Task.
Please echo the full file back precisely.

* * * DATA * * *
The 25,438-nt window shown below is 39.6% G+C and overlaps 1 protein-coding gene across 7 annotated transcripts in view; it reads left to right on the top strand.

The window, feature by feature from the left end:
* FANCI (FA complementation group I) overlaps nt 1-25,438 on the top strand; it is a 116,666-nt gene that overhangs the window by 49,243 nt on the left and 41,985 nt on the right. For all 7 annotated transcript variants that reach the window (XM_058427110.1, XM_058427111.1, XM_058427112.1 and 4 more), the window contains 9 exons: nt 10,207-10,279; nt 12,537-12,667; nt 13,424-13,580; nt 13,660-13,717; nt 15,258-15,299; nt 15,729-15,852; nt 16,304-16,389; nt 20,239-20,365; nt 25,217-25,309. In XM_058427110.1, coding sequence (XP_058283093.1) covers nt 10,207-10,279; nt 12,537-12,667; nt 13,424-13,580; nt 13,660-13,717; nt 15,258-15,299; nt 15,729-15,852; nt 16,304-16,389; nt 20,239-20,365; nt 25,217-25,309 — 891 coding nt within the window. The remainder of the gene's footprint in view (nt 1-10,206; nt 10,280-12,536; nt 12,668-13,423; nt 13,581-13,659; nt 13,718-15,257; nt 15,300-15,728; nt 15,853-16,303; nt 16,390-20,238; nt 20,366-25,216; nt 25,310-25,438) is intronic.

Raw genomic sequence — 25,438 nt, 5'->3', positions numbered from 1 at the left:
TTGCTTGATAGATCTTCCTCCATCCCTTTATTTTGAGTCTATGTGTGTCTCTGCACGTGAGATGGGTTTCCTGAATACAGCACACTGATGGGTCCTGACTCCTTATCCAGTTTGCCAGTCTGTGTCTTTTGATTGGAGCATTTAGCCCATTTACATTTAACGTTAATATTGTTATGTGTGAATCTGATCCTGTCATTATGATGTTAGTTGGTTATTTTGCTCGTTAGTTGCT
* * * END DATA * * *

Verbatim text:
The 25,438-nt window shown below is 39.6% G+C and overlaps 1 protein-coding gene across 7 annotated transcripts in view; it reads left to right on the top strand.

The window, feature by feature from the left end:
* FANCI (FA complementation group I) overlaps nt 1-25,438 on the top strand; it is a 116,666-nt gene that overhangs the window by 49,243 nt on the left and 41,985 nt on the right. For all 7 annotated transcript variants that reach the window (XM_058427110.1, XM_058427111.1, XM_058427112.1 and 4 more), the window contains 9 exons: nt 10,207-10,279; nt 12,537-12,667; nt 13,424-13,580; nt 13,660-13,717; nt 15,258-15,299; nt 15,729-15,852; nt 16,304-16,389; nt 20,239-20,365; nt 25,217-25,309. In XM_058427110.1, coding sequence (XP_058283093.1) covers nt 10,207-10,279; nt 12,537-12,667; nt 13,424-13,580; nt 13,660-13,717; nt 15,258-15,299; nt 15,729-15,852; nt 16,304-16,389; nt 20,239-20,365; nt 25,217-25,309 — 891 coding nt within the window. The remainder of the gene's footprint in view (nt 1-10,206; nt 10,280-12,536; nt 12,668-13,423; nt 13,581-13,659; nt 13,718-15,257; nt 15,300-15,728; nt 15,853-16,303; nt 16,390-20,238; nt 20,366-25,216; nt 25,310-25,438) is intronic.

Raw genomic sequence — 25,438 nt, 5'->3', positions numbered from 1 at the left:
TTGCTTGATAGATCTTCCTCCATCCCTTTATTTTGAGTCTATGTGTGTCTCTGCACGTGAGATGGGTTTCCTGAATACAGCACACTGATGGGTCCTGACTCCTTATCCAGTTTGCCAGTCTGTGTCTTTTGATTGGAGCATTTAGCCCATTTACATTTAACGTTAATATTGTTATGTGTGAATCTGATCCTGTCATTATGATGTTAGTTGGTTATTTTGCTCGTTAGTTGCT